16 Comments:

At June 9, 2008 at 6:25 PM , Blogger Beth said...

I also question many groups who do kill in the name of their "god" as just an excuse, and not a real belief that they are being called to kill by a higher power. So they can shift the blame away from themselves, or justify their wrongful actions.

 
At June 9, 2008 at 8:05 PM , Blogger Daniel Ruwe said...

Good point, Beth. Some of the wars that were started by "religious leaders" were pretty obviously just attempts to gain political power. I counted them as religious deaths to give the atheist side every benefit of the doubt, but I think the real number is much lower.

 
At June 10, 2008 at 12:12 PM , Blogger Name: Soapboxgod said...

"Clearly, religion bears absolutely no responsibility for the vast majority of human suffering."

That is a bold statement if ever I heard one; a bold statement which I find to be undeniably false.

This is the sole reason why I, as a Catholic, quit going to church. Does not the Catholic church and a great many other Christian religions profess false atruism at every turn?

This notion that man on earth is something of a sin... They undermine his will and his accomplishments as they preach of a grand perfection. They infer that man must live for the sake of others and give freely as he serves as his brother's keeper.

I heard it over and over again. I wish I could say it was merely in the confines of my respective church. Unfortunately, it was not.

And, for your benefit Daniel, I won't even apply your statement to the unfortunate abuses which occured within the Catholic church.

 
At June 10, 2008 at 1:07 PM , Blogger Daniel Ruwe said...

"This notion that man on earth is something of a sin... They undermine his will and his accomplishments as they preach of a grand perfection. They infer that man must live for the sake of others and give freely as he serves as his brother's keeper."
You seem to have bought into Ayn Rand's ideas on religion. Most religions (I think—I know mine does) teach that man is fundamentally good, but has an intense attraction to evil, which I think is pretty clear—look at the Holocaust (which, by the way, was not religiously motivated), or 9/11 (which was), or the atrocities taking place in Zimbabwe.
As really, are our accomplishments really that impressive? Has there really ever been a society that could really be called moral? Ayn Rand seems to think that the first hundred years the United States were a kind of Golden Age—yeah, the same years that featured slavery, widespread poverty (caused in part by the actions of business leaders), a repression of woman and minorities.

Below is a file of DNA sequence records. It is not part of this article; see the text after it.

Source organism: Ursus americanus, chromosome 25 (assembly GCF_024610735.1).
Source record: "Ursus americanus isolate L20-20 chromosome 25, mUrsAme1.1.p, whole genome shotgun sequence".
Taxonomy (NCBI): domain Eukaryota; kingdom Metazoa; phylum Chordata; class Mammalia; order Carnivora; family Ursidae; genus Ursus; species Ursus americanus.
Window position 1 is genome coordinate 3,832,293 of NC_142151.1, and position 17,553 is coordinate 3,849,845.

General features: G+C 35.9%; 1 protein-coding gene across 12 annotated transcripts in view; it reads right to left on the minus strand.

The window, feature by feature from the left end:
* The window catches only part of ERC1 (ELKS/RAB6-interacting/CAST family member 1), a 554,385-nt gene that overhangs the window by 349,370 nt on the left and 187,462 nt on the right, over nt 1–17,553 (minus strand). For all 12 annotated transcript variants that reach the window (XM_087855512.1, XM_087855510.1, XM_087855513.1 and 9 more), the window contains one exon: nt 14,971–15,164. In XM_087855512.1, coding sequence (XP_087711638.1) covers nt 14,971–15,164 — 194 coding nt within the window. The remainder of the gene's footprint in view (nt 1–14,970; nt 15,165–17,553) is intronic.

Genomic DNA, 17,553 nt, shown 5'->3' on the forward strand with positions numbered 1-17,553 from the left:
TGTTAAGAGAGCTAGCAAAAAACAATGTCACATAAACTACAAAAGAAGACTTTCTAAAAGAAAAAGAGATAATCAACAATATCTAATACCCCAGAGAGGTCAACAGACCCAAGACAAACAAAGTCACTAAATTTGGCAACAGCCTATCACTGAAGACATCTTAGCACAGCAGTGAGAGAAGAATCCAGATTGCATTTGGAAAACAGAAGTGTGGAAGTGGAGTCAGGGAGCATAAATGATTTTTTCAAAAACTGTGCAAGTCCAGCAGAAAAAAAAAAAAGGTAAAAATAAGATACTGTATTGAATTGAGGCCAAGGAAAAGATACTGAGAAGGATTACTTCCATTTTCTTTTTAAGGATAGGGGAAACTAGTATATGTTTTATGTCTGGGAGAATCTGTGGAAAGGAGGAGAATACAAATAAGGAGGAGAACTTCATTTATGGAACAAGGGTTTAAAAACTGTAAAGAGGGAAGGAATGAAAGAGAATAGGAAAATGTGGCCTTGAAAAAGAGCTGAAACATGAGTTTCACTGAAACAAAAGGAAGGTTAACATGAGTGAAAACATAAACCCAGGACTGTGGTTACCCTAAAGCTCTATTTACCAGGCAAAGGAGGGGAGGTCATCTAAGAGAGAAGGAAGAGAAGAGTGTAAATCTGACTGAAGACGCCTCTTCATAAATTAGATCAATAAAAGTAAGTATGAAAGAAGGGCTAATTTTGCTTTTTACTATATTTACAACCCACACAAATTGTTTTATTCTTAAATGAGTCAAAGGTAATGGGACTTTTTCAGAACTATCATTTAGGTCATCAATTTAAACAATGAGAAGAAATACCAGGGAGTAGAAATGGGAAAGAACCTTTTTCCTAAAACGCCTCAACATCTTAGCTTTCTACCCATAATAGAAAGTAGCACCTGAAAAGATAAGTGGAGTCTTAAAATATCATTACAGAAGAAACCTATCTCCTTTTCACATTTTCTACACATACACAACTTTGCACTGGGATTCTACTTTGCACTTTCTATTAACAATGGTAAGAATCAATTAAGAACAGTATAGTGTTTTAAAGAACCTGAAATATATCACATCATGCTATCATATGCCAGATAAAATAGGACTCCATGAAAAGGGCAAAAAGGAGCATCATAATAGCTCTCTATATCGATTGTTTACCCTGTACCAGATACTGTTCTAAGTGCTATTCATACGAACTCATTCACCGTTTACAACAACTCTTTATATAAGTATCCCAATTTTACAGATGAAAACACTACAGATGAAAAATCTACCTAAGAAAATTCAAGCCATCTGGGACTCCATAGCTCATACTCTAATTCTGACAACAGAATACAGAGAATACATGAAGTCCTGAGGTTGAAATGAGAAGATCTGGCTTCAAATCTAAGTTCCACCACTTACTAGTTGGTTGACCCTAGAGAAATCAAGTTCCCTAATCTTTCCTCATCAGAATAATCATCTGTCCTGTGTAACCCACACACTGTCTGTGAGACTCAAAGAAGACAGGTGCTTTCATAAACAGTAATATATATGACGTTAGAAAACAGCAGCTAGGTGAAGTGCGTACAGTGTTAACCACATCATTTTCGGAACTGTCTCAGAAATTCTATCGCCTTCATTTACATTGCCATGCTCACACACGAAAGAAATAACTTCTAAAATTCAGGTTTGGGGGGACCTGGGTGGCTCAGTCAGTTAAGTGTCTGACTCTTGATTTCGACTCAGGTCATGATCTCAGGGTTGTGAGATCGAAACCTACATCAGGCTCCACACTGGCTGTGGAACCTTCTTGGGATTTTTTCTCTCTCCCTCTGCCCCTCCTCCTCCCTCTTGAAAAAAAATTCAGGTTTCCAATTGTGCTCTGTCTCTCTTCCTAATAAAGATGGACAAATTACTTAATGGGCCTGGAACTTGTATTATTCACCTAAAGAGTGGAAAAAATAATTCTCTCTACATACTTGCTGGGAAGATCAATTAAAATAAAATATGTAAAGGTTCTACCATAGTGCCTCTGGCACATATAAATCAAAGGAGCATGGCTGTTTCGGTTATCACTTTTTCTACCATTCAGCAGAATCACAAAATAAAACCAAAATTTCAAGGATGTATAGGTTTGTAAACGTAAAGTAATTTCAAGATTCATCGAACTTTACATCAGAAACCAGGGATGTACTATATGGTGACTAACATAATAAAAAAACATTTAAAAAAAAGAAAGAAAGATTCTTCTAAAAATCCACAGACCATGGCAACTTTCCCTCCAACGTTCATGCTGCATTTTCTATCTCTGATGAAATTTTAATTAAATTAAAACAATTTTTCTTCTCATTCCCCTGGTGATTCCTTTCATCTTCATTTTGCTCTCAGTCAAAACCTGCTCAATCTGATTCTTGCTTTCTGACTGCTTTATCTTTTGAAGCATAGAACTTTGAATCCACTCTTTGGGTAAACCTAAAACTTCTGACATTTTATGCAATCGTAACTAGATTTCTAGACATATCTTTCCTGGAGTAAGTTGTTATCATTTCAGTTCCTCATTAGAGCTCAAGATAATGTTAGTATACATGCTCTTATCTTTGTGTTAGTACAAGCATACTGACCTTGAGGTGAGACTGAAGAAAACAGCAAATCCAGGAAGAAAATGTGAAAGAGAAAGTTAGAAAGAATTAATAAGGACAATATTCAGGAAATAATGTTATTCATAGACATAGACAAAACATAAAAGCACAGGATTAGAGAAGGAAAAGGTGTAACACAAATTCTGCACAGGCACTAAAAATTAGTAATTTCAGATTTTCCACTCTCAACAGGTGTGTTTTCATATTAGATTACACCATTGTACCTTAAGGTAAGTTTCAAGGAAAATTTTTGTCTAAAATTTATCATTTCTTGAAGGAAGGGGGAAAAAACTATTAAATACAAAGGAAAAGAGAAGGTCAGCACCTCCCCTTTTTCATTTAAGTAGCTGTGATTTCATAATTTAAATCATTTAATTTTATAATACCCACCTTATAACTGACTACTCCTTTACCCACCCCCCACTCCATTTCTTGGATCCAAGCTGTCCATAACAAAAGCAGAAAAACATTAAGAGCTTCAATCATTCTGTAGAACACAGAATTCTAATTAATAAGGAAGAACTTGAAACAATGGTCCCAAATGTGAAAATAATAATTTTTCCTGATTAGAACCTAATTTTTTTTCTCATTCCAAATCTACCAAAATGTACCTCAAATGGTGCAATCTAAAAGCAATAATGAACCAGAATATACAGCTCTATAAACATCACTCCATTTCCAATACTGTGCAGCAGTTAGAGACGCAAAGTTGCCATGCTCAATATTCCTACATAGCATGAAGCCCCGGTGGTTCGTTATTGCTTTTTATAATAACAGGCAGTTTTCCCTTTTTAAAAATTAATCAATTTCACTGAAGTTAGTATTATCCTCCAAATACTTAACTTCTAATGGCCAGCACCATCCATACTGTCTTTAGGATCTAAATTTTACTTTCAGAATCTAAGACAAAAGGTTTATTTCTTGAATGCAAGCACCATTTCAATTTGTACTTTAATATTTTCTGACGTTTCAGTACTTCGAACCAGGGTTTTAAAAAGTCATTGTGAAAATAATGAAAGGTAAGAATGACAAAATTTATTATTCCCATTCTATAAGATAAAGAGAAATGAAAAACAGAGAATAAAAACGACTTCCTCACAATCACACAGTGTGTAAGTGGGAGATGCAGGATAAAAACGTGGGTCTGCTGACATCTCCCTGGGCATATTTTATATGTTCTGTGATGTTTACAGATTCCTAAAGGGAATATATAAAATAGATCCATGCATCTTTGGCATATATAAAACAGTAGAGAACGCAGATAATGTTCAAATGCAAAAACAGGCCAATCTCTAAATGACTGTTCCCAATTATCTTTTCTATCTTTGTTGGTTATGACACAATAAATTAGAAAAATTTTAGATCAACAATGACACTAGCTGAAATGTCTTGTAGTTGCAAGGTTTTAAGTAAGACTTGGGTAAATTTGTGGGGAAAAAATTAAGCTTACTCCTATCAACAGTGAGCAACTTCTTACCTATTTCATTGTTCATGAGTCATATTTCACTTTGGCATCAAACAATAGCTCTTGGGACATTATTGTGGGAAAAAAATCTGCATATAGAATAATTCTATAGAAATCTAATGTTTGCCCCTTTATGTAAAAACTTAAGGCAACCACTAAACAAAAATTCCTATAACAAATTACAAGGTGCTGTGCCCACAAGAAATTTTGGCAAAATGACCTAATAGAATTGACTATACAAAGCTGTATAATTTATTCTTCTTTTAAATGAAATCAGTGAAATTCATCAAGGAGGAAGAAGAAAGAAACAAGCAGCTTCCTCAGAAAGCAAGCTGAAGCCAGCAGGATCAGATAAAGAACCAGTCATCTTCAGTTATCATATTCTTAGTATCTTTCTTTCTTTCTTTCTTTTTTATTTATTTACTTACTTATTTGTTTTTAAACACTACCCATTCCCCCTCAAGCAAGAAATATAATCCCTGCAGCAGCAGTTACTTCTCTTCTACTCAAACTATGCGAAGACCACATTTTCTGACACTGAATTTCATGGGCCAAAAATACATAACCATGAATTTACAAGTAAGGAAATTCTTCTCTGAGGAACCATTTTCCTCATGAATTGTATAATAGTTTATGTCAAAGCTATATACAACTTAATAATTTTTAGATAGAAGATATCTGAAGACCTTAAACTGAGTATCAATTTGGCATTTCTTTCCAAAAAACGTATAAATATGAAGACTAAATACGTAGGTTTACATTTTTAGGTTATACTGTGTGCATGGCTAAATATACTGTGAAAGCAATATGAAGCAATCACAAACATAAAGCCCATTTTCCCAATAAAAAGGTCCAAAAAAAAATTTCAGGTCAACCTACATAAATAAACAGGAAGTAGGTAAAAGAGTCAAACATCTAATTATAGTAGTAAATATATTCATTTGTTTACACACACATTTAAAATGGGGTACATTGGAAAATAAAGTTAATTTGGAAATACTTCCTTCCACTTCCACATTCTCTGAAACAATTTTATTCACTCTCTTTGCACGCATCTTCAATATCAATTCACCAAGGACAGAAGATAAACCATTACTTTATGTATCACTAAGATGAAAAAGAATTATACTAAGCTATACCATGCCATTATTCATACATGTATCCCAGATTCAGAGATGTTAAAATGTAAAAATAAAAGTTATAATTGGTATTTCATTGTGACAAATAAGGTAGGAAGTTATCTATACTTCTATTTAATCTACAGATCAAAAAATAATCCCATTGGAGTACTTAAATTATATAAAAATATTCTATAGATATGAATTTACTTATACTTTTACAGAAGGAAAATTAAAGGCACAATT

Living for the sake of others doesn’t really sound attractive—but I would say that it beats Randian selfishness. Anybody looking for material happiness on earth will probably be disappointed—for one thing, only the small proportion of people living in First World countries have a real shot at material wealth. And even among the people you know, how many can be said to be truly content? And are they those think first of themselves, or the ones who are most altruistic? Self-interest is a wonderful way to run an economy—and a terrible way to run your life.
And the whole Church-doesn’t-have-moral-authority-because-of-actions-of-its-members is a weak argument. To begin with, it’s an ad hominen attack, and anyway, most priests are innocent of any crimes.

 
At June 10, 2008 at 1:27 PM , Blogger Name: Soapboxgod said...

For the record, I haven't "bought into" Rand's musings on the subject. Her musings merely reflect what I came to find on my own.

 
At June 10, 2008 at 2:28 PM , Blogger Daniel Ruwe said...

"For the record, I haven't "bought into" Rand's musings on the subject. Her musings merely reflect what I came to find on my own."
Fair point. I should have said "agree with".

 
At June 10, 2008 at 3:56 PM , Blogger Beth said...